An ambitious former lawyer, whose cabinet hopes have been repeatedly dashed by Theresa May, Dominic Raab has now been thrust into a key role in her government following the resignation of Brexit Secretary David Davis.
A staunch Brexiteer, who was calling for Britain’s exit from the EU long before the referendum, Mr Raab is said to be “relaxed” about a “no deal” Brexit scenario and last month called on the UK to display more “economic self-confidence” in talks with Brussels, urging Mrs May not to “cower in a corner” over Brexit.
The 44-year-old, who has a black belt in karate, was tipped for high office from the moment he was elected to the safe Conservative seat of Esher and Walton in 2010.
The son of a Czech-born Jewish refugee who fled the Nazis in 1938, Mr Raab was brought up in Buckinghamshire and took a law degree at Oxford University before switching to Cambridge for his Master’s.
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He worked as a lawyer at the Foreign Office before entering politics in 2006 as an aide first to David Davis – the man he is now replacing – and then Dominic Grieve, the Remain-backing Tory MP.
But his rise through the ministerial ranks has not been without controversy, with Mrs May taking particular offence at his description of some feminists as “obnoxious bigots” in a 2011 online article in which he attacked the “equality bandwagon” and said that men were getting “a raw deal”.
Mrs May, who was then minister for equalities as well as home secretary, accused him of fuelling “gender warfare”.
Who is Dominic Raab?
Date of birth: 25 February 1974 (age 44)
Job: Secretary of State for Exiting the EU, Conservative MP for Esher and Walton
Education: Dr Challoner’s Grammar School, Amersham, Oxford and Cambridge universities
Family: Married to Erika Ray, a Brazilian marketing executive. Two children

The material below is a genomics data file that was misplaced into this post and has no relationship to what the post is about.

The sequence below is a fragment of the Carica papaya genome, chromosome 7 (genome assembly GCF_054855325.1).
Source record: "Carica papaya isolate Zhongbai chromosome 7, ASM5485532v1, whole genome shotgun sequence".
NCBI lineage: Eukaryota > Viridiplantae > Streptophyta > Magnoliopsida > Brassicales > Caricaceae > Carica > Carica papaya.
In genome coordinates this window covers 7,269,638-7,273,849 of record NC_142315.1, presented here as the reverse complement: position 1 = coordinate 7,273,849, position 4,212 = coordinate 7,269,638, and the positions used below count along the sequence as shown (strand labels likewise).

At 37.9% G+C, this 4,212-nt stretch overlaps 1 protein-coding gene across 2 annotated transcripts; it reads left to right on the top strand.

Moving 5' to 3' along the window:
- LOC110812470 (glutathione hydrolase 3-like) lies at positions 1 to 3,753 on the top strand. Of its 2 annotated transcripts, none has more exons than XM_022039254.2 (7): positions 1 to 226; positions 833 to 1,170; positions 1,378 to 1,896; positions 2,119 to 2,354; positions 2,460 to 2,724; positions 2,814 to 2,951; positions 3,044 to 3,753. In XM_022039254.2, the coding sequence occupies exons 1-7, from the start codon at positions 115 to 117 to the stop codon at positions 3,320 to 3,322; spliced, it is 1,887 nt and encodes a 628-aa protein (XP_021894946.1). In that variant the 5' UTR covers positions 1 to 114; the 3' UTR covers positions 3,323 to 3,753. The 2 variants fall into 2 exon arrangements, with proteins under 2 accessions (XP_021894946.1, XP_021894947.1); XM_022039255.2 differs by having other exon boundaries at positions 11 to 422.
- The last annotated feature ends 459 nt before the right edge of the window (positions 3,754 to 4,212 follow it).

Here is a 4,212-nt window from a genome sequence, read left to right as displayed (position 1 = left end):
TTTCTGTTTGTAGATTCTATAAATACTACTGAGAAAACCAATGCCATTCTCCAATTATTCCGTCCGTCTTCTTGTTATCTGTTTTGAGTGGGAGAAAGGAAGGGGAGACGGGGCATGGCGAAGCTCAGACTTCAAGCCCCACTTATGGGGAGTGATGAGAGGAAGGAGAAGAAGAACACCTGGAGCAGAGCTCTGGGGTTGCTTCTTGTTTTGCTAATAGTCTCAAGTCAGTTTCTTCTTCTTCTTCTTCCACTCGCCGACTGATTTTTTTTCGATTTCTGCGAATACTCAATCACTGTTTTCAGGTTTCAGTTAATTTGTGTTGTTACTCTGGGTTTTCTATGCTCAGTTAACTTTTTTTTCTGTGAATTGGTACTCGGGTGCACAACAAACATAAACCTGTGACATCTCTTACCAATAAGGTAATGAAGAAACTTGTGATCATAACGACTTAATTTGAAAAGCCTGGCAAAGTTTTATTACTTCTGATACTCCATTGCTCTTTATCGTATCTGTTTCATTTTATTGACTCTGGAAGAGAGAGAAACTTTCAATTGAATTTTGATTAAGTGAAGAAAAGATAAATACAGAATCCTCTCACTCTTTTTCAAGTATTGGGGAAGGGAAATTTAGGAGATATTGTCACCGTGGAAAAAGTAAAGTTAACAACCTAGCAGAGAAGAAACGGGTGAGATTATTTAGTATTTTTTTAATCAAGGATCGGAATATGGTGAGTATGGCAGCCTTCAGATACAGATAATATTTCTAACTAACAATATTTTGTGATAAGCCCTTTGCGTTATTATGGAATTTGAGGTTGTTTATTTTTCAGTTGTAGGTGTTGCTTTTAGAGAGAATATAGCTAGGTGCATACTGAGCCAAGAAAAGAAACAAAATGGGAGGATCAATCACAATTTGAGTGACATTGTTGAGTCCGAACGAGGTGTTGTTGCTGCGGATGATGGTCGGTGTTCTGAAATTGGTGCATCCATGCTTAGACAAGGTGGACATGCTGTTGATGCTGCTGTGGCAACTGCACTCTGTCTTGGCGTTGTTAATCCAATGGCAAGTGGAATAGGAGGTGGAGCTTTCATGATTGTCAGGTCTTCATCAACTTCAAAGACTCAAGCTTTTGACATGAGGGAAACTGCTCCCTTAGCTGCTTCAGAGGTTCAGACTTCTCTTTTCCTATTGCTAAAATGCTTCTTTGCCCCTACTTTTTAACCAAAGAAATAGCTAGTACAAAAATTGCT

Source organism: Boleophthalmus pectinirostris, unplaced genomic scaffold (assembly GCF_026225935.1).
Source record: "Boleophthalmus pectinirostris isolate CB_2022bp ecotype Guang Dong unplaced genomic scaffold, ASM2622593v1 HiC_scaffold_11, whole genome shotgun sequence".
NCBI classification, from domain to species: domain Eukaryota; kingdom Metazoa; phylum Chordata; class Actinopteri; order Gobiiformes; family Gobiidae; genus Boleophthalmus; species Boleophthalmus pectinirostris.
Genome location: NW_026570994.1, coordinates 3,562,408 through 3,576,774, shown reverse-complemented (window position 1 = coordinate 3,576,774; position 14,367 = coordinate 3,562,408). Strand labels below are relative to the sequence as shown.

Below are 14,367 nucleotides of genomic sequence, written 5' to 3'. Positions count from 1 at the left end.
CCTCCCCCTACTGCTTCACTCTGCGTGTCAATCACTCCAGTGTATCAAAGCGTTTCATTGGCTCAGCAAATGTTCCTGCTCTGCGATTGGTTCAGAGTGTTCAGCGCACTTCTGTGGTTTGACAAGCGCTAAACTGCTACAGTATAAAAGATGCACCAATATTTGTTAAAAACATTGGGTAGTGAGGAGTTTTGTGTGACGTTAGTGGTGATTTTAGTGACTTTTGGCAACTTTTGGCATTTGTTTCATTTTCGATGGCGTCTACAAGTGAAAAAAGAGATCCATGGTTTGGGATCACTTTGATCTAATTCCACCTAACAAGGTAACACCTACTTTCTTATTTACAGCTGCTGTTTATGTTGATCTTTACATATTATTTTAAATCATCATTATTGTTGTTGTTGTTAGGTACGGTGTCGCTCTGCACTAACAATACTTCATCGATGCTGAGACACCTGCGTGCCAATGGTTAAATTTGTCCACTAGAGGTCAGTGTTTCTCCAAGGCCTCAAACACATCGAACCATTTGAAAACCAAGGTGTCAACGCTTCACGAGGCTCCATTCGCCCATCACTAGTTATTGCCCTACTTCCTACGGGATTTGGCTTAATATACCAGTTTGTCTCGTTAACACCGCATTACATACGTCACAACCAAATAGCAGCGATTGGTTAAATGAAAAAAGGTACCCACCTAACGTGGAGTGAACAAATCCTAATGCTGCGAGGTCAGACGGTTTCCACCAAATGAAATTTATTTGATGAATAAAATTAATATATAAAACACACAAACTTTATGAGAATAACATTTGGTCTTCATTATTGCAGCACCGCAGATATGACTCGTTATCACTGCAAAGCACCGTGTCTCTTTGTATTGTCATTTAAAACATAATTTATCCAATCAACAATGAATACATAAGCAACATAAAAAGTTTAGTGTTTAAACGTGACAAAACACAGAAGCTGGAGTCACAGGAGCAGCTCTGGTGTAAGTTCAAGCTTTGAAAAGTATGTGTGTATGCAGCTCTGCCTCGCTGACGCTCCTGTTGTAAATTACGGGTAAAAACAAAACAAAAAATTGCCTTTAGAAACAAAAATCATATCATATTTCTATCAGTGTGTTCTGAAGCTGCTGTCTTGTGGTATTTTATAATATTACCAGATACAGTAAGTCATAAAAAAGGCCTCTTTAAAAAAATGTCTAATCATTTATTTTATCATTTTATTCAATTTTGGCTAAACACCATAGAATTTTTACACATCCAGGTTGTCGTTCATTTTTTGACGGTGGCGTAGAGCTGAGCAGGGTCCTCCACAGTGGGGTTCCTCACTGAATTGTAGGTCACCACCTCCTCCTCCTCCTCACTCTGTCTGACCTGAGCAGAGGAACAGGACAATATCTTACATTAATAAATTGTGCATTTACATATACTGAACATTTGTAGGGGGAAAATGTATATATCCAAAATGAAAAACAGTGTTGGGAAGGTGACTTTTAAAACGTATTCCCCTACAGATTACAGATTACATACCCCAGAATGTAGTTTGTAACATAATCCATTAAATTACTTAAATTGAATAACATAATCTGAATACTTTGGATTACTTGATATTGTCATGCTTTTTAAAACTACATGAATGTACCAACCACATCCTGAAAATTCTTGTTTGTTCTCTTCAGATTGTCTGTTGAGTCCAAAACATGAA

Before politics: Foreign office lawyer. He was the lead on a team focusing on bringing war criminals to justice at The Hague
He was appointed civil liberties minister in the Ministry of Justice following David Cameron’s general election victory in 2015.
In 2017, he was branded “offensive” by then Liberal Democrat leader Tim Farron after saying “the typical user of a food bank is not someone that’s languishing in poverty, it’s someone who has a cash flow problem”.
He played a prominent role in the Leave campaign in the 2016 EU referendum, but was sacked from his junior ministerial role by Theresa May when she took over as prime minister following Mr Cameron’s resignation.
During her January 2018 reshuffle there were reports that Mr Raab had deliberately been sidelined as part of the “new generation” of Tory talent seen as a threat to the “old guard”.
Downing Street said his appointment as Brexit Secretary, an area the PM has made a personal priority, showed the “high regard” in which she held him.
He proved a loyal pro-Brexit voice on the backbenches, and kept the Leave campaign flag flying as co-founder of the Change Britain campaign group.
He was rewarded with a more senior role in the Ministry of Justice following last year’s general election, and moved to the job of housing minister in January.
There was further controversy when he suggested immigration was driving up house prices, with the Office for National Statistics demanding that he publish the study on which his claims were based.
In May this year, his diary secretary was caught up in a Daily Mirror sting.
He dismissed the paper’s allegations that the 20-year-old had met men through a “sugar daddy” website as “a storm in a teacup”.
He said his first concern was for the welfare of the woman, who was suspended from her civil service job.
The “most salacious” thing in the newspaper’s story was an “untrue” claim that he ordered the same lunch every day, he told BBC News.
The diary secretary was quoted as saying he ordered the same meal every day from Pret A Manger: “He has the chicken Caesar and bacon baguette, SuperFruit pot and the Vitamin Volcano smoothie, every day. He is so weird. It’s the Dom Raab Special.”